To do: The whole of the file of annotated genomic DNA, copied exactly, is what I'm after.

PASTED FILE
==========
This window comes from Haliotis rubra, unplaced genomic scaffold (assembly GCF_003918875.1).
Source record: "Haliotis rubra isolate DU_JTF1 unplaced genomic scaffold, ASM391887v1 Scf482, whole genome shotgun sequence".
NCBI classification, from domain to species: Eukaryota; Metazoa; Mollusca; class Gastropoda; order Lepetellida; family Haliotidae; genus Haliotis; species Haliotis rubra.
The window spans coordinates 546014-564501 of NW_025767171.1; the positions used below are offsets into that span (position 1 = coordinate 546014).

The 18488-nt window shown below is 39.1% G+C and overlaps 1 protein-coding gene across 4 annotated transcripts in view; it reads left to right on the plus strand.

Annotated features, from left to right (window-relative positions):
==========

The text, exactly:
This window comes from Haliotis rubra, unplaced genomic scaffold (assembly GCF_003918875.1).
Source record: "Haliotis rubra isolate DU_JTF1 unplaced genomic scaffold, ASM391887v1 Scf482, whole genome shotgun sequence".
NCBI classification, from domain to species: Eukaryota; Metazoa; Mollusca; class Gastropoda; order Lepetellida; family Haliotidae; genus Haliotis; species Haliotis rubra.
The window spans coordinates 546014-564501 of NW_025767171.1; the positions used below are offsets into that span (position 1 = coordinate 546014).

The 18488-nt window shown below is 39.1% G+C and overlaps 1 protein-coding gene across 4 annotated transcripts in view; it reads left to right on the plus strand.

Annotated features, from left to right (window-relative positions):